Social media is one of your strongest assets as an artist for building your fanbase. For one, the major social media platforms are free to use. Sites such as Facebook, Twitter, and Instagram are easily accessible. As I mentioned above, your close circles should be your first audience. In this case, your social media friends/contacts should be your first listeners before reaching out to strangers. Share links to your songs and engage with the friends that respond by liking and replying to their comments/messages. A useful tip is to always have a call-to-action whenever sharing posts on your music. Do not just share a link. Tell people what you are sharing with them (and maybe why) and point out what you would like them to do or how you would like them to respond.
As your listener base grows, you might want to consider using some of the tools offered by different social media platforms specifically designed to promote music. For example, you can create a musician/band Facebook page to optimize your experience on the platform as an artist. You can create or convert your Instagram handle into a creators account to access some of the tools on Instagram customized for musicians. Features such as Twitter lists and analytics are super helpful in helping reach new audiences and learning how they are responding to your music. Tik Tok has recently taken the world by storm and is also a good platform to share your songs and build your fanbase on through short video clips.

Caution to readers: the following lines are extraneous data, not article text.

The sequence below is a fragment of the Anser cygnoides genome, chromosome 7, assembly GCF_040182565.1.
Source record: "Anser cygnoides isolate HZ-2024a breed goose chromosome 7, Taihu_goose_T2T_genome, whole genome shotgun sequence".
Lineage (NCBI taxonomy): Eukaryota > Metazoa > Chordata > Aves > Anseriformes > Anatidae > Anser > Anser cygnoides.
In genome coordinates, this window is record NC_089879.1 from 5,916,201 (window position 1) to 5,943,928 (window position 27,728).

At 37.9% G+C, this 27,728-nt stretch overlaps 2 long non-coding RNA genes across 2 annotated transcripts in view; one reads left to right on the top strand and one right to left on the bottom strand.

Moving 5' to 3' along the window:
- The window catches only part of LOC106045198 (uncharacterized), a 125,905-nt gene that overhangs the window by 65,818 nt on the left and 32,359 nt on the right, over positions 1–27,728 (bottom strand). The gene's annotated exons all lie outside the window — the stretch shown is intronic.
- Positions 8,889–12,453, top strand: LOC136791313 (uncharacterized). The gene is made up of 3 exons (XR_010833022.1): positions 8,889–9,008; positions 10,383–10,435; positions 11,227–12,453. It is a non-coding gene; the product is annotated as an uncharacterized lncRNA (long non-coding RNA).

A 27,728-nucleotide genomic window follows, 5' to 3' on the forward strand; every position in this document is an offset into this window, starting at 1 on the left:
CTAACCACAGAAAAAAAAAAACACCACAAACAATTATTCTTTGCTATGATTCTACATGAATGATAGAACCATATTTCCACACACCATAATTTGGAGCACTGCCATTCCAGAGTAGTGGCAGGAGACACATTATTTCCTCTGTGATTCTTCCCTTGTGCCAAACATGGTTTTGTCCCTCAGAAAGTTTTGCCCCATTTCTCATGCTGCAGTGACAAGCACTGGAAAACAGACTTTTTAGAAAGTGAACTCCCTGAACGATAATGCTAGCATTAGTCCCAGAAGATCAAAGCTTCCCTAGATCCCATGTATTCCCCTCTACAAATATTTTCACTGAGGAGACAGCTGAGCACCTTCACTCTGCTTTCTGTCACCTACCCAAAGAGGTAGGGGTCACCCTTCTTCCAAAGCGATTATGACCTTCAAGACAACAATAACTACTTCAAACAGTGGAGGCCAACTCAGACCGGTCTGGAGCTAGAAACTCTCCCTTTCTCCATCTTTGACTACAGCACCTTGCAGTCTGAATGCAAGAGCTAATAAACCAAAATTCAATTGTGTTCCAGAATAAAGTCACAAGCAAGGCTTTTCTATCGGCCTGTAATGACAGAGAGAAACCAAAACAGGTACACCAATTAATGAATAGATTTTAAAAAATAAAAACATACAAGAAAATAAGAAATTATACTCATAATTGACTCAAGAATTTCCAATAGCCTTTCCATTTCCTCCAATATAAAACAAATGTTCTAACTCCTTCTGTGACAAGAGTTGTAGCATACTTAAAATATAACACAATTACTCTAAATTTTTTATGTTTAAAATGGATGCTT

Each social media platform has unique features that can help you grow your fanbase. It is important to understand what each of them offers and how you can take advantage of their tools. Some features such as hashtags cut across several platforms and can be used to target specific audiences for your music. All-in-all, social media is a powerful tool for building your fanbase. You can find some more useful tips on making the best of social media here.